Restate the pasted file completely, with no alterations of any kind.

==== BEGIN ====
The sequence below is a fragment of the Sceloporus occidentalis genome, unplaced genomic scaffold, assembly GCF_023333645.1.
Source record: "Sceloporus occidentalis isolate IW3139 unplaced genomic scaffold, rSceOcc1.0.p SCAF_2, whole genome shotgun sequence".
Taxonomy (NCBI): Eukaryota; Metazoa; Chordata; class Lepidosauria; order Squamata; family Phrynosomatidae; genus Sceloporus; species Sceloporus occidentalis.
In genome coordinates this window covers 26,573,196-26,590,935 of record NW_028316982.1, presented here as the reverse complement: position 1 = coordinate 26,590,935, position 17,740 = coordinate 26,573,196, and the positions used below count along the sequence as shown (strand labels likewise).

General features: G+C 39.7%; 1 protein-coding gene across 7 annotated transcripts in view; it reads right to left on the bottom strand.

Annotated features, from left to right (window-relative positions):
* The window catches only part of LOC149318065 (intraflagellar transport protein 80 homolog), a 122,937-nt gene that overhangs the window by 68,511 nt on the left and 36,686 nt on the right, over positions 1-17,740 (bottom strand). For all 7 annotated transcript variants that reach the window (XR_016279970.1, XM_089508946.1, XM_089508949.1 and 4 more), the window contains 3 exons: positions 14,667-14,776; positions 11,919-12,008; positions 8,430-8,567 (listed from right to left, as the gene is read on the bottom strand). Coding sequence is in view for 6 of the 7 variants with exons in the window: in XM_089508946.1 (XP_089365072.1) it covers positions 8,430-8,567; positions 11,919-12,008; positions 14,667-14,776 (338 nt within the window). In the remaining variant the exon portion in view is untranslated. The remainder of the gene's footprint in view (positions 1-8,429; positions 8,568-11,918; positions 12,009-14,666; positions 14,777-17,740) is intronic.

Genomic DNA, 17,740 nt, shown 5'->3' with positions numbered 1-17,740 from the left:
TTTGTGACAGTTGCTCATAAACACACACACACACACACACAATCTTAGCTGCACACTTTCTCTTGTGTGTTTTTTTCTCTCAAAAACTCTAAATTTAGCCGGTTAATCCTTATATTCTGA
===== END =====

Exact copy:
The sequence below is a fragment of the Sceloporus occidentalis genome, unplaced genomic scaffold, assembly GCF_023333645.1.
Source record: "Sceloporus occidentalis isolate IW3139 unplaced genomic scaffold, rSceOcc1.0.p SCAF_2, whole genome shotgun sequence".
Taxonomy (NCBI): Eukaryota; Metazoa; Chordata; class Lepidosauria; order Squamata; family Phrynosomatidae; genus Sceloporus; species Sceloporus occidentalis.
In genome coordinates this window covers 26,573,196-26,590,935 of record NW_028316982.1, presented here as the reverse complement: position 1 = coordinate 26,590,935, position 17,740 = coordinate 26,573,196, and the positions used below count along the sequence as shown (strand labels likewise).

General features: G+C 39.7%; 1 protein-coding gene across 7 annotated transcripts in view; it reads right to left on the bottom strand.

Annotated features, from left to right (window-relative positions):
* The window catches only part of LOC149318065 (intraflagellar transport protein 80 homolog), a 122,937-nt gene that overhangs the window by 68,511 nt on the left and 36,686 nt on the right, over positions 1-17,740 (bottom strand). For all 7 annotated transcript variants that reach the window (XR_016279970.1, XM_089508946.1, XM_089508949.1 and 4 more), the window contains 3 exons: positions 14,667-14,776; positions 11,919-12,008; positions 8,430-8,567 (listed from right to left, as the gene is read on the bottom strand). Coding sequence is in view for 6 of the 7 variants with exons in the window: in XM_089508946.1 (XP_089365072.1) it covers positions 8,430-8,567; positions 11,919-12,008; positions 14,667-14,776 (338 nt within the window). In the remaining variant the exon portion in view is untranslated. The remainder of the gene's footprint in view (positions 1-8,429; positions 8,568-11,918; positions 12,009-14,666; positions 14,777-17,740) is intronic.

Genomic DNA, 17,740 nt, shown 5'->3' with positions numbered 1-17,740 from the left:
TTTGTGACAGTTGCTCATAAACACACACACACACACACACAATCTTAGCTGCACACTTTCTCTTGTGTGTTTTTTTCTCTCAAAAACTCTAAATTTAGCCGGTTAATCCTTATATTCTGA